We found, in our first session at Logan, that leading a covenant group session there is very different from leading a covenant group session at Cook County Jail. At Cook County Jail, there is a lot more chaos. There’s a lot of turnover among the incarcerated women, with the average stay being only about a month, and there’s a lot of turnover in the staff, with a whole new set of Correctional Officers (COs) every 90 days. When you’re in jail, you’re in a transitional space, physically and emotionally – waiting to be tried (because you couldn’t cover bail), or serving a short sentence (something less than a year). We’ve found that some women are there for longer periods of time, as much as a few years, while awaiting trial. But for the most part, the women who come to the covenant group sessions don’t know what’s going to happen to them next – when (or if) they’ll get out, whether they’ll be able to stay clean and sober (so far, the women we’ve worked with there are all in an addiction treatment program), whether their partner will wait for them, whether their children will be hurt by the separation. We’re delighted that we already have enough people signed up for our Circle Facilitator Volunteer Training, on either 2/10/18 or 2/24/18, that we think we’ll be able to go to offering the covenant group every week instead of every two weeks, giving women something to hang onto and to look forward to, something consistent where they know they will be treated with dignity and respect, and where their humanity will be recognized and honored. It matters!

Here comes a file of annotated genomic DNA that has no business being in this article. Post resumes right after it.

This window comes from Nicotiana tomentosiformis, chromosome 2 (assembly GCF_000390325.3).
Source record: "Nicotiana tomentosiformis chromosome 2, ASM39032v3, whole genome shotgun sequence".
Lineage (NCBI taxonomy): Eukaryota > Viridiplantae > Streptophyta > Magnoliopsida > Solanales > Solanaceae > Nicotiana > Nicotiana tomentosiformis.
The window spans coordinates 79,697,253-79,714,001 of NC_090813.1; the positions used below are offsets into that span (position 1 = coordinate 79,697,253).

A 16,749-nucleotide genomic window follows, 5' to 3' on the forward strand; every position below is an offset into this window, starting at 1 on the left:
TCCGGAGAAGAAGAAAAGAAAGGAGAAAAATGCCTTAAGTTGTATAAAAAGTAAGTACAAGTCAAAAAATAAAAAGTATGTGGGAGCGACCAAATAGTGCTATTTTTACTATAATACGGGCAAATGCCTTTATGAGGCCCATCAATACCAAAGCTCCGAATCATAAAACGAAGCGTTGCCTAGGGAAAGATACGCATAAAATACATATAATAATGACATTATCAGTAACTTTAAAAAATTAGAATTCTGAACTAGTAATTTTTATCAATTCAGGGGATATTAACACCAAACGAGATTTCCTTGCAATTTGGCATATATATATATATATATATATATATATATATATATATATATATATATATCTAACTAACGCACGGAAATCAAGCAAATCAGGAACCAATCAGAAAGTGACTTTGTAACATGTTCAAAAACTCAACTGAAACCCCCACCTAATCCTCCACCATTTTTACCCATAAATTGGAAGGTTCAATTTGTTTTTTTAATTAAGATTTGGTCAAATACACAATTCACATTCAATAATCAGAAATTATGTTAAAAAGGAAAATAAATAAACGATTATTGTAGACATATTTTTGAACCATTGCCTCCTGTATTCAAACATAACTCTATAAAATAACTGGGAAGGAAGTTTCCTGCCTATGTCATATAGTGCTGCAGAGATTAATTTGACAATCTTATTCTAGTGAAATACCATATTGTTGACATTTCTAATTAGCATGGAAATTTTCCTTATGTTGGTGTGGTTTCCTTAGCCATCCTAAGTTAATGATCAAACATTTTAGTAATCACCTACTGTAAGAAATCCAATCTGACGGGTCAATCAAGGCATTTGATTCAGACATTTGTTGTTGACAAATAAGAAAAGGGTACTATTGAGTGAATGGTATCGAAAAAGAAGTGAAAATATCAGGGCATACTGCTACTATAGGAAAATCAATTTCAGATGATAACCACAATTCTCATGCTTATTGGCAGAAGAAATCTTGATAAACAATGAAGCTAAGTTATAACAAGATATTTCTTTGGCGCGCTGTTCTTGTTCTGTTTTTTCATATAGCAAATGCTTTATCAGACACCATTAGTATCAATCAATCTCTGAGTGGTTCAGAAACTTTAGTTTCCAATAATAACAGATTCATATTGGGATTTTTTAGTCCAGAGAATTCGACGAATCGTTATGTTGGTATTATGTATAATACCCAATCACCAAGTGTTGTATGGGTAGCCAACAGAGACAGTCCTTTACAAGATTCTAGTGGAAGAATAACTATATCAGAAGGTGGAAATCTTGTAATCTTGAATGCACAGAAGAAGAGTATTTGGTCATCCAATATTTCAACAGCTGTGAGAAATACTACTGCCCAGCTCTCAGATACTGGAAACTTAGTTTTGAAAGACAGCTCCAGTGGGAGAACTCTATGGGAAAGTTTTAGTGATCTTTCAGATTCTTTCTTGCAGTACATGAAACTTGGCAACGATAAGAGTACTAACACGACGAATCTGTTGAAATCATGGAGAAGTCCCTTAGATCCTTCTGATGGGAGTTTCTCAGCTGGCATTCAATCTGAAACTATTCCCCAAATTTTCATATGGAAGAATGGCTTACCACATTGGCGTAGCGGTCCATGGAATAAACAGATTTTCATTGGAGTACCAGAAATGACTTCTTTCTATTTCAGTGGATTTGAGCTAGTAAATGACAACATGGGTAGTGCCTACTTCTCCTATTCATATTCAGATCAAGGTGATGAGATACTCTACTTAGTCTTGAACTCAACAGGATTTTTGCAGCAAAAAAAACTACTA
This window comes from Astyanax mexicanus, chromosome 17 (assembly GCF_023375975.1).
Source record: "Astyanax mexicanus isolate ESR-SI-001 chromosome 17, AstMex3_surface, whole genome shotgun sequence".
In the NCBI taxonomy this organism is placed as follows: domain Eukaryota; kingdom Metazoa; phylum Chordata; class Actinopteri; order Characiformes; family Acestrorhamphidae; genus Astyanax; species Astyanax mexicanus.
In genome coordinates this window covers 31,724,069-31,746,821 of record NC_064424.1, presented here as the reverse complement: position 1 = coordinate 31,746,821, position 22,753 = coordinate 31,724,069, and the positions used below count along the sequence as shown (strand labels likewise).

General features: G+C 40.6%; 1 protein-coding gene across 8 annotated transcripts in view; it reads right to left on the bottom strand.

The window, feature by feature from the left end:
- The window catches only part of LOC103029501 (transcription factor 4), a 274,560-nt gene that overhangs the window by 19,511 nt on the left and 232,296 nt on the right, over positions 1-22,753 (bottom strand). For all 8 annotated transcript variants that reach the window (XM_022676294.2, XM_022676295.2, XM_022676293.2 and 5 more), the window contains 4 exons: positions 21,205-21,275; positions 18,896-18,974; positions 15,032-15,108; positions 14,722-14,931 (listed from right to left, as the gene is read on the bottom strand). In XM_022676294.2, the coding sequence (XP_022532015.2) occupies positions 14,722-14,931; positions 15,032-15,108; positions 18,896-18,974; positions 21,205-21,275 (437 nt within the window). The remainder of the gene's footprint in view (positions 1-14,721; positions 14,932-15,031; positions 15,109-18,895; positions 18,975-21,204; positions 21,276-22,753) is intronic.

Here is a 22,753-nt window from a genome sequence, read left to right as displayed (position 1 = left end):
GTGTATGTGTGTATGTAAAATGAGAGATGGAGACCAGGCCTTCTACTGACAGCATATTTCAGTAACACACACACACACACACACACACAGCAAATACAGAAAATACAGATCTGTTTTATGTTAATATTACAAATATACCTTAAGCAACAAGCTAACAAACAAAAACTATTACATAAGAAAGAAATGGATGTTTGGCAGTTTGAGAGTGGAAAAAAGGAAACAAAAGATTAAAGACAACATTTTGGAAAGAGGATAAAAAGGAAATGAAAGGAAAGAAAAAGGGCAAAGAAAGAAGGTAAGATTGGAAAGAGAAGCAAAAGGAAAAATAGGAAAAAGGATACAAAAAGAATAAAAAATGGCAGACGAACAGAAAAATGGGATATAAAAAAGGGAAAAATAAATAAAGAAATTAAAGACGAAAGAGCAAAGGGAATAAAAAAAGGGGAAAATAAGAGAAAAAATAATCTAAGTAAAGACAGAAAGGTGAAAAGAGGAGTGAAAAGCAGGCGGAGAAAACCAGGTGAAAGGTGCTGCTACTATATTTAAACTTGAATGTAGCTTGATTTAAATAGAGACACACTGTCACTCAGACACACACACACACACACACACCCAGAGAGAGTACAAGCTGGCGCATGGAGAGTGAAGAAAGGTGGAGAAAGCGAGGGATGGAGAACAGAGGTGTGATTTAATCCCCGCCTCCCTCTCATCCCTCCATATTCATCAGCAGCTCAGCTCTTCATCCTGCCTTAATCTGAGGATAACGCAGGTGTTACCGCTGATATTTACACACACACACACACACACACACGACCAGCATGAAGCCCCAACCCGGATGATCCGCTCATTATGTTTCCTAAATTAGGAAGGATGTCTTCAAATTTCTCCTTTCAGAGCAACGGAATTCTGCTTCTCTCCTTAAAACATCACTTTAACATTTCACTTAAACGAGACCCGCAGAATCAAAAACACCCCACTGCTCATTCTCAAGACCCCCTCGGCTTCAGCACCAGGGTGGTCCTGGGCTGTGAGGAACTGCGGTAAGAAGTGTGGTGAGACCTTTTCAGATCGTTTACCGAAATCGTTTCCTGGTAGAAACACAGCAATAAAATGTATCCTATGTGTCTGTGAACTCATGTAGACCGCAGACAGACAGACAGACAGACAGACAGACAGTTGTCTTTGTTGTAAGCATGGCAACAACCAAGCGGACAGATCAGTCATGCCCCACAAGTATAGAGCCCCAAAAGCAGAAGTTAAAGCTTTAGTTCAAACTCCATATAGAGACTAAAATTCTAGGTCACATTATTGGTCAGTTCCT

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Learning asks us to change – so that the world might be a place for all are free to thrive